Albania was dealt with differently, compared to other countries occupied by Germany, like France, where the government of Vichy was left to administer only a small area, or Norway and Czechoslovakia, where the military authorities would be in charge of government administration. In Albania, the administrative workers would be Albanians. Kosovo was also part of the German plan. Under this plan, it would retain the status and the rights it enjoyed during the Italian occupation, and would be offered other major benefits. German promises included the creation of “Greater Albania”.
Under the directives of September 1943, the leadership of the National Liberation War informed the commands of the partisan units about the position they would take in the event of the capitulation of Italy: if the Italian army does not fight against us, we will call upon them to join our war, under the slogan “brotherhood in the war against Hitler”, and will consider the Italian soldiers brothers in arms; otherwise, if they fight against us, we will fight against them, too.
In September 1943, after the Second National Conference, which annulled Mukje Agreement and declared the national liberation councils as the only legitimate authority in Albania, the Zogists responded by creating the National Zogist Party. They held a congress on November 21, 1943, in Zall Herr, where they announced the foundation of their party named under “Legality Movement”. Nationalists with monarchist principles gathered and formed the Legality Party, led by Abbas Kupi, the leader of the fight against the invaders in Durres. Its program provided for the liberation of the country, restoration of Legality, i.e. the King and royal regime, and the Constitution of 1928, as well as the introduction of reforms in the country. Abbas Kupi, the leader of the party, tried to create a nationalist movement of broad participation, which, despite the efforts made, was not achieved. “Legality Movement” remained a small, local party that received limited support.
On December 31, 1943 until January 2, 1944, the Bujan Conference was held in the tower of Sali Mani, bayrak-bey of Krasniqe. 49 delegates attended the conference out of 61 invited. 42 of them were Albanians, 4 Serbs and 3 Montenegrins. The attendants considered the situation in Kosovo critical and crucial alike; therefore, they unanimously emphasized the need to intensify the fight against the invaders and manage to involve all social groups in it.
In this hall there are presented the events of the spring of 1944, when the German command decided to launch another massive military assault, more violent than the winter offensive. It aimed to destroy the National Liberation Army. According to the plan, four divisions, i.e. 40 thousand soldiers would participate; about 10 thousand local collaborationist forces would carry out supporting operations. So, the enemy was twice more powerful and had an unchallenged supremacy in military technique and equipment. At this time, the Presidency of the National General Council decided to call up the First Anti-Fascist National Liberation Congress. The Congress was held in the free city of Permet from May 24 to 28, with the participation of delegates from all over the country. The Congress reached a number of important decisions. They elected the Anti-fascist National Liberation Council (ANLC), as the highest legislative and executive body in Albania, and the representative of the people’s sovereignty of the Albanian state. The Anti-fascist Council, in turn, set up the National Anti-Fascist Committee, that would function as an interim government.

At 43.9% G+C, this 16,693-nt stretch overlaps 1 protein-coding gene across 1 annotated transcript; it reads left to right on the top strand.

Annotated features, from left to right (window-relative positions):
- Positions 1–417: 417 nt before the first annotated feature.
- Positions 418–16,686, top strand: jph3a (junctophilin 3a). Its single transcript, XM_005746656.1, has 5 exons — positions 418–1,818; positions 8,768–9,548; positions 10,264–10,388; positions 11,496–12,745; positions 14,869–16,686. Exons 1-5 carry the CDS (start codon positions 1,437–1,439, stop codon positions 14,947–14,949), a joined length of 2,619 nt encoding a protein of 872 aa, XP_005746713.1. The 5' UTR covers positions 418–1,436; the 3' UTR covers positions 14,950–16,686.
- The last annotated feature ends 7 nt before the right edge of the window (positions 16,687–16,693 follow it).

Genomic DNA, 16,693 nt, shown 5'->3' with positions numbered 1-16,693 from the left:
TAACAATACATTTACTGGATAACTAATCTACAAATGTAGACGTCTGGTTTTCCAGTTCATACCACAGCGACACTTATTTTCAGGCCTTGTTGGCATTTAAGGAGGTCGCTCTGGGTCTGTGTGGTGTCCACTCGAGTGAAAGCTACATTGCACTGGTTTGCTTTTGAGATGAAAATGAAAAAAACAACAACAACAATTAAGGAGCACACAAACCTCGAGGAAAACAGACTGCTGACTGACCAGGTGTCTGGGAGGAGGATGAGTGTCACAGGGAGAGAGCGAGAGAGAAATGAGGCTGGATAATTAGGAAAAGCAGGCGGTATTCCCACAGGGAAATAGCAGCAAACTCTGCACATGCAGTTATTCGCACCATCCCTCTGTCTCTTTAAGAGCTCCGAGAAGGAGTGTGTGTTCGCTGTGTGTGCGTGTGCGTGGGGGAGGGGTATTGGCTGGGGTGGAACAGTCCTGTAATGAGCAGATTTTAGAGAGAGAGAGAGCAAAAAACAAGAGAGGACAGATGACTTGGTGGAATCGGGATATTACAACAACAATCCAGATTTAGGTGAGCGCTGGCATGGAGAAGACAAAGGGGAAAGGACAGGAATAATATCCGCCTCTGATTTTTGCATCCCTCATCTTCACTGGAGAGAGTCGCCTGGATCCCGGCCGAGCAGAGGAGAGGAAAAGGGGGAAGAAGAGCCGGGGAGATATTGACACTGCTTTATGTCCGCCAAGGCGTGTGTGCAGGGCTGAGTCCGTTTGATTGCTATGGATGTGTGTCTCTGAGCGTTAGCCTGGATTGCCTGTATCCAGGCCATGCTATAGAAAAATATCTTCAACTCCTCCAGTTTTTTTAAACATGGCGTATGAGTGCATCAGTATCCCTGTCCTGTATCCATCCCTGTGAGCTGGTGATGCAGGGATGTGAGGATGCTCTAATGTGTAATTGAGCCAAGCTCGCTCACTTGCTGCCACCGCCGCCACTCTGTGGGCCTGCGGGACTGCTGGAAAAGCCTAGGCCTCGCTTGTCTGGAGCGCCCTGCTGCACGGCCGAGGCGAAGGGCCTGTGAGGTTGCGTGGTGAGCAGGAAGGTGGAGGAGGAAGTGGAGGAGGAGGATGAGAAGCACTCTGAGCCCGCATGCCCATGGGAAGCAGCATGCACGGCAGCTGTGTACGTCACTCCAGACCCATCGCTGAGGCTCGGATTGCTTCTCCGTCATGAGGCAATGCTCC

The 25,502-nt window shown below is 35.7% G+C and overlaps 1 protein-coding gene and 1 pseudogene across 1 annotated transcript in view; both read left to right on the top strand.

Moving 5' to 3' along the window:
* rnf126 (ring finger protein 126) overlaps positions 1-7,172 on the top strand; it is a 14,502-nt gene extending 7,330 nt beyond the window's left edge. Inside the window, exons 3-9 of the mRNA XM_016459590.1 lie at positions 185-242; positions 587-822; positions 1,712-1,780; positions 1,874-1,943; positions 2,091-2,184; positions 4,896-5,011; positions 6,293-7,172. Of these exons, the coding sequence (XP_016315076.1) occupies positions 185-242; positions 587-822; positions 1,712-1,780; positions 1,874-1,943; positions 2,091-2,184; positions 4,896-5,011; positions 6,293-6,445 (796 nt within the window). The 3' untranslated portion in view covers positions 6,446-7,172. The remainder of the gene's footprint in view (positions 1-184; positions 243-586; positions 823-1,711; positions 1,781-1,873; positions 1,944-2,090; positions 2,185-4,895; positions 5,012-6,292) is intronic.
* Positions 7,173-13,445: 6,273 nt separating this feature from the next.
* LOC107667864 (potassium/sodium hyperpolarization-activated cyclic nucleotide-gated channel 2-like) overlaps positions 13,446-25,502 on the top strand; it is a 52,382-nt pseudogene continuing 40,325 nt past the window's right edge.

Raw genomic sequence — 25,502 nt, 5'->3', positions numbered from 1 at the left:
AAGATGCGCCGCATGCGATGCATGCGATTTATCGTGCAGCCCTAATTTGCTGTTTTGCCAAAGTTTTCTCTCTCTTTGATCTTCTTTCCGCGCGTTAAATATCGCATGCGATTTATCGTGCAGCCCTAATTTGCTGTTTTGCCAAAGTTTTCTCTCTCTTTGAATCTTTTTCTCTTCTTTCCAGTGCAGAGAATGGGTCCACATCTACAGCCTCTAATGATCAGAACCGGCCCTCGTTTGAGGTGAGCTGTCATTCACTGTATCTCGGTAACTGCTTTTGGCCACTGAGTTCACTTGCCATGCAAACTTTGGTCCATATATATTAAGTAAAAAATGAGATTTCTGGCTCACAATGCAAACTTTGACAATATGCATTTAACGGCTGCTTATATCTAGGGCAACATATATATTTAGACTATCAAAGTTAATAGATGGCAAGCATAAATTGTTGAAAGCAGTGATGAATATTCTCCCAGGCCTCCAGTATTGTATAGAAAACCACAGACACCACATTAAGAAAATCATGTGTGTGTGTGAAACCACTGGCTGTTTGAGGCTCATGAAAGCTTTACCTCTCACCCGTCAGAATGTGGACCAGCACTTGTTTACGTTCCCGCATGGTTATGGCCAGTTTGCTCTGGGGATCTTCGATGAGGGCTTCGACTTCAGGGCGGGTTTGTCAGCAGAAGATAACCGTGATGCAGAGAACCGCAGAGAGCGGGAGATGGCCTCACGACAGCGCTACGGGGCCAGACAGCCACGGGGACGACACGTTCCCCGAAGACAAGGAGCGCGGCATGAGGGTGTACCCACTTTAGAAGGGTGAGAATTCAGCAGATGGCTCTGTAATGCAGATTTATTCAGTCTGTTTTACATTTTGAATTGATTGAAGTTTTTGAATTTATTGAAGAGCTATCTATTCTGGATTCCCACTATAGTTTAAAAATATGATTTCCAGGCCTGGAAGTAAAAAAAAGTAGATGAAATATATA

On 20 – 23 October 1944, the Second Meeting of the ANLC was held in Berat. Taking into consideration the fact that the war was coming to an end, and the country was on the verge of liberation, on October 22, 1944, the Meeting decided that the National Anti-Fascist Committee become the Democratic Government of Albania. Enver Hoxha was appointed head of the government. Meanwhile, the fighting was concentrated in Tirana, the capital of Albania. On October 29, 1944, by order of the General Staff, there began the final battle for the liberation of Tirana. On October 30, the Saff of the 1st Partisan Division set up their headquarters in the centre of the capital. Worthy of mention is the fierce
battle of Mushqeta on 13th and 14th November 1944. On 15th November 1944, the partisan units launched a decisive attack and after 19 days of bloody fighting, on 17th November 1944, Tirana was liberated. The battle for the liberation of Tirana inflicted heavy losses on the enemy: more than 2,000 soldiers were killed, other 300 were captured or wounded. The partisan units gained possession of 2 tanks, 1 armored car, 25 cannons, 200 vehicles and other equipnent.127 partisans were killed or wounded. Hundreds of people were brutally massacred by the enemy.
The liberation of Tirana heralded the liberation of the entire country. On 28th November 1944, the Democratic Government of Albania and the Presidency of the Anti-fascist National Liberation Council entered the liberated capital. The last city, held by the Germans, was Shkodra. The partisan brigades VI, VII, XXII, XXIII and the Partisan Group of Shkodra, were assigned the task of liberating the city. Heavy fighting took place in the vicinity of Shkodra on 28th November 1944, where the German army was defeated. After midnight the enemy forces surrendered. On the morning of 29th November the National Liberation Army entered the liberated city.
World War II is thought to have been the most destructive war. Since the XVII century, no other war in Europe has ever been so cruel and brought about so much destruction. Peace was restored, but people realized that… it was built on a cemetery.
Special attention is given to Allies Missions in Albania. They made a valuable contribution to Albania’s National Liberation War.
The first British mission was headed by Major Bill Maclean. It was of particular importance because of establishing immediate contacts with the Albanian resistance. The Mission entered Albania thruogh Greece by the end of April and beginning of May 1943. In October 1943, SOE (Special Operations Equipment) received instructions to send to Albania a high-rank mission, headed by Brigadier General Edmond Davis, who would coordinate English work groups, operating in Albania.
A special corner in the hall is dedicated to the Jews during World War II, in Albania. According to global statistics, Albanians are among the few people who did not turn the Jews over to the Nazi Germany, but sheltered and protected them.
During World War II, Albania was a member of the broad World Anti-Fascist Coalition.